The flow of a liquid is said to be steady, streamline or laminar if every particle of the liquid follows exactly the path of its preceding particle and has the same velocity of its preceding particle at every point.

Let abc be the path of flow of a liquid and v_{1}, v_{2} and v_{3} be the velocities of the liquid at the points a, b and c respectively. During a streamline flow, all the particles arriving at ‘a’ will have the same velocity v_{1} which is directed along the tangent at the point ‘a’. A particle arriving at b will always have the same velocity v_{2}.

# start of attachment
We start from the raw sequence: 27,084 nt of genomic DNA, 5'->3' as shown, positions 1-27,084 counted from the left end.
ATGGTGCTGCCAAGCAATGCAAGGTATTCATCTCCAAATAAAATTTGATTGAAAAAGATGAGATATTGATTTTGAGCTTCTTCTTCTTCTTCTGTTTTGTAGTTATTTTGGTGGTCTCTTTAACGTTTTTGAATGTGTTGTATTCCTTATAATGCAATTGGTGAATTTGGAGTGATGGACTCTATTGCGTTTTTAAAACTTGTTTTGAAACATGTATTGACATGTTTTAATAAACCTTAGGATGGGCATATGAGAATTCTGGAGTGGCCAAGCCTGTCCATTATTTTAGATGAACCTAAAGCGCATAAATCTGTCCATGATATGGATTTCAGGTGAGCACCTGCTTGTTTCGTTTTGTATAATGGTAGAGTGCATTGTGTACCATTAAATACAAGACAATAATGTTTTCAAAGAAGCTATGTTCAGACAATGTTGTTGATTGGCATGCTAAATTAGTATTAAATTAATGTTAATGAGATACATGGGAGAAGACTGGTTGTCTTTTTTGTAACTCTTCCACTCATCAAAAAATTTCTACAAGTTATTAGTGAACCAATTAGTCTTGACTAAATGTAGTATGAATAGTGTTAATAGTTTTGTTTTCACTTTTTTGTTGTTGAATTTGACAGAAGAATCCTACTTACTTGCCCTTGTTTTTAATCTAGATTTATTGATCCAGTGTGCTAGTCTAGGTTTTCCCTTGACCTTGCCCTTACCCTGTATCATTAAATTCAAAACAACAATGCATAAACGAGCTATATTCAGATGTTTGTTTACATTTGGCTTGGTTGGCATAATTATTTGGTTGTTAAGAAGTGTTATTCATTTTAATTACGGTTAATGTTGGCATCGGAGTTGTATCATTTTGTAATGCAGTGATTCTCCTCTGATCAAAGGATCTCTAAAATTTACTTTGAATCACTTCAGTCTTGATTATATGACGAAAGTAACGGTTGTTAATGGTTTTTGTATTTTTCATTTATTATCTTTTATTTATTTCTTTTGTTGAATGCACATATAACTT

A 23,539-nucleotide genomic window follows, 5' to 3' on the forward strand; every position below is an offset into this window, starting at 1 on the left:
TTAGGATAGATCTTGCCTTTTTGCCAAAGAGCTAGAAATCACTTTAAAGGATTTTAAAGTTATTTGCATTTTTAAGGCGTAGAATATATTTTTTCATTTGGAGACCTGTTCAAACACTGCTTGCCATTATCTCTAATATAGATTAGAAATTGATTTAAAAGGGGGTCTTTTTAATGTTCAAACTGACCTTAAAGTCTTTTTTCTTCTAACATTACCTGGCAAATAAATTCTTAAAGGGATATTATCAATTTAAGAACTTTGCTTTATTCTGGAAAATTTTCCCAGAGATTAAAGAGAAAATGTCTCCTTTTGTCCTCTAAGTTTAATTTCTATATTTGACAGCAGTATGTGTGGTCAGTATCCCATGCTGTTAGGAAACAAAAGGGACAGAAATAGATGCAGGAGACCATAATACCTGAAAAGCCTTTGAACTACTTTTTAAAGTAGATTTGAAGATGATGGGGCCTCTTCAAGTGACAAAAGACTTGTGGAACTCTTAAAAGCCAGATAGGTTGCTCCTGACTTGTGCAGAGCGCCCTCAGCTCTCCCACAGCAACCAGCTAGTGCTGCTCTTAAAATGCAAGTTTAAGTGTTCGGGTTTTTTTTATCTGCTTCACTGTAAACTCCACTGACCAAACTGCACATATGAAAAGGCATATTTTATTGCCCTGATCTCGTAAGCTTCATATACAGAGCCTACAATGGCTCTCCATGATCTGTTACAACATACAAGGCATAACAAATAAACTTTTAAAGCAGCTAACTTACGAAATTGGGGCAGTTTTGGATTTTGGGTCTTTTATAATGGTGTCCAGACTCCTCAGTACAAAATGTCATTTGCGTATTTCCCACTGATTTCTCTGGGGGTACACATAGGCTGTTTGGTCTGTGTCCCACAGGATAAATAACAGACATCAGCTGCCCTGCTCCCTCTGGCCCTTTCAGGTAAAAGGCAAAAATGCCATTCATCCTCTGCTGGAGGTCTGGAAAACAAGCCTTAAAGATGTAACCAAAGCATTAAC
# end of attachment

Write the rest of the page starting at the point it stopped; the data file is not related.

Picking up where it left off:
This velocity v_{2} may or may not be equal to u1. Similarly all the particles arriving at the point c will always have the same velocity v_{3}. In other words, in the streamline flow of a liquid, the velocity of every particle crossing a particular point is the same.

The streamline flow is possible only as long as the velocity of the fluid does not exceed a certain value. This limiting value of velocity is called critical velocity.